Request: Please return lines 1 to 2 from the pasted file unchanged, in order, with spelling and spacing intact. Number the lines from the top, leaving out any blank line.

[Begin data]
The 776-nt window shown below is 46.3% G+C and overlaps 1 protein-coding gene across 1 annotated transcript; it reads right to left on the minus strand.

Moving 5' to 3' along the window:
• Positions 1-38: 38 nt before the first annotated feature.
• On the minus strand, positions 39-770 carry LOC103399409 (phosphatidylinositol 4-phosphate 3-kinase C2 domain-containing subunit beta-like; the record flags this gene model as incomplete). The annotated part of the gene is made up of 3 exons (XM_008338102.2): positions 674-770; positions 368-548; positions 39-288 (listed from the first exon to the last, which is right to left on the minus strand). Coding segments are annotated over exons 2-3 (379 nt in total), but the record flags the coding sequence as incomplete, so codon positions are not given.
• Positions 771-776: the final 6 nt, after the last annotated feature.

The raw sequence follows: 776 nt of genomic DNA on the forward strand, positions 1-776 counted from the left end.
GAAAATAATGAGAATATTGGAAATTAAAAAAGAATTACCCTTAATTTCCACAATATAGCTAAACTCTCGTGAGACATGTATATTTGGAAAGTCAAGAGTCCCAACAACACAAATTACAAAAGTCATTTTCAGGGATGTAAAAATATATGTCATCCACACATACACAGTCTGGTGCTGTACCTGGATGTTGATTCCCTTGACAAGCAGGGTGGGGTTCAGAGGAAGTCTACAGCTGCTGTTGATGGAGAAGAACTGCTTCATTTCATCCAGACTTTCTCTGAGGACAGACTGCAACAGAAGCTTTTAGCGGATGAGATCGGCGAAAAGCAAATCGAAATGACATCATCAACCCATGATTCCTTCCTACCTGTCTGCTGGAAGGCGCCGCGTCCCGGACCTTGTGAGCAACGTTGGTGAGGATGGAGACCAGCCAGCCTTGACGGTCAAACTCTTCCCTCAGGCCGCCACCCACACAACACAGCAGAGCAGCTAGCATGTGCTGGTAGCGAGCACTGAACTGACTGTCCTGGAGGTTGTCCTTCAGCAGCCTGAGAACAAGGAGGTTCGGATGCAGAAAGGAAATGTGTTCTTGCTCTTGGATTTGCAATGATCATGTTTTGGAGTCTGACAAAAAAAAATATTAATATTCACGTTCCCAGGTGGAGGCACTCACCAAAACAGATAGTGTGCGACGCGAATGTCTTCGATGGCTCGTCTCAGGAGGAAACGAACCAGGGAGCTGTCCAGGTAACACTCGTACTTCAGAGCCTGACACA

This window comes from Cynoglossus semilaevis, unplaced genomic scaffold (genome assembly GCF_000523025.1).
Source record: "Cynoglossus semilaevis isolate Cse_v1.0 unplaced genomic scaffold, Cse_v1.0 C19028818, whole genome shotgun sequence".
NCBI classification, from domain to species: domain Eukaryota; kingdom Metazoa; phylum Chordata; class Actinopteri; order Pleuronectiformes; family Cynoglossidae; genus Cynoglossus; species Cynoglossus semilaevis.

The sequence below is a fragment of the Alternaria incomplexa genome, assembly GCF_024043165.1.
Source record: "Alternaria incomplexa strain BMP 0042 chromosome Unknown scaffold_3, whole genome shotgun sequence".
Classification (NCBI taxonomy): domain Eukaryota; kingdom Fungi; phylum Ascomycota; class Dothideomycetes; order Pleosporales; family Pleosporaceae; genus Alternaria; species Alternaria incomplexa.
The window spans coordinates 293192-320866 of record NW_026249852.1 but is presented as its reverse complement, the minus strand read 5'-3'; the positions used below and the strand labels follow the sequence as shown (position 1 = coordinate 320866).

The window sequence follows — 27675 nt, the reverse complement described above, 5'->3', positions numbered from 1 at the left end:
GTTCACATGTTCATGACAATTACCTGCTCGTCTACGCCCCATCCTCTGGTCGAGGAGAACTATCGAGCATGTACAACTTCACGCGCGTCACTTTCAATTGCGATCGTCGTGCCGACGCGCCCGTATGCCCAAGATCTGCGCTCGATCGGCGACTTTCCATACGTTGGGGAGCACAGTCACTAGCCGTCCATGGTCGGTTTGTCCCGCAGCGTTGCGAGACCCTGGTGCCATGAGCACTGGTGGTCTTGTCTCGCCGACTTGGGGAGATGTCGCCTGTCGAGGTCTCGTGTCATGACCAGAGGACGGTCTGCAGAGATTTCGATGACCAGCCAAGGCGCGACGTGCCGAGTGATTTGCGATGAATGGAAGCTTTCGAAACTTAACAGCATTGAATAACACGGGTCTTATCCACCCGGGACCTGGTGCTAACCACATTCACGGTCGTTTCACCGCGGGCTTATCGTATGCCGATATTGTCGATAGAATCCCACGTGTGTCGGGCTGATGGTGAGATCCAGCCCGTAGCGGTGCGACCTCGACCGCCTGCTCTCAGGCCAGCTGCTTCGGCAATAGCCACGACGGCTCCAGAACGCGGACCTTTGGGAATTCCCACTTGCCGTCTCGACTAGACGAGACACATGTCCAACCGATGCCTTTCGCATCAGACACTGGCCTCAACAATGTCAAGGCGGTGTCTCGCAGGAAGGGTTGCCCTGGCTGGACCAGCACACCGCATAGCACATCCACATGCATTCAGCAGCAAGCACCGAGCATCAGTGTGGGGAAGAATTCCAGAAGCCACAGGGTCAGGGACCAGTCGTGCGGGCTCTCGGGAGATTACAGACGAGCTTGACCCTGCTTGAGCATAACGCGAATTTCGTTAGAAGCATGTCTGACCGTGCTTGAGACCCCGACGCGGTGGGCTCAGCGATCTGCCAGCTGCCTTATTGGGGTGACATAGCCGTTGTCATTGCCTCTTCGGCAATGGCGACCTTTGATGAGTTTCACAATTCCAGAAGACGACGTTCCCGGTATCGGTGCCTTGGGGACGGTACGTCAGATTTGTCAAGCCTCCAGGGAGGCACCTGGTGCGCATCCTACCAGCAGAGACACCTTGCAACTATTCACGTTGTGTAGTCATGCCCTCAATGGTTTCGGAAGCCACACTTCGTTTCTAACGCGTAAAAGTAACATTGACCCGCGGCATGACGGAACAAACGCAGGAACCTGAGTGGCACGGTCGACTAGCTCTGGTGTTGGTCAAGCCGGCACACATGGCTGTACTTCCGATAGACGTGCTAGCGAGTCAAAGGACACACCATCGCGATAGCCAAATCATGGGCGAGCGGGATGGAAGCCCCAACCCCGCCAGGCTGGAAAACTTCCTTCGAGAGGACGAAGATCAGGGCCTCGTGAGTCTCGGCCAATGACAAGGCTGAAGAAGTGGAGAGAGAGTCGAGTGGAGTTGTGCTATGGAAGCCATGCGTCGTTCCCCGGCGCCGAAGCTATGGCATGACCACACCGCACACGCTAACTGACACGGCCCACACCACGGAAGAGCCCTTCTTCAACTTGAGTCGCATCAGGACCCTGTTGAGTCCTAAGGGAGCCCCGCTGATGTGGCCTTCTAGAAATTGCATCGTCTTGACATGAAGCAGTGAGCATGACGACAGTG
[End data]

The 776-nt window shown below is 46.3% G+C and overlaps 1 protein-coding gene across 1 annotated transcript; it reads right to left on the minus strand.

Moving 5' to 3' along the window: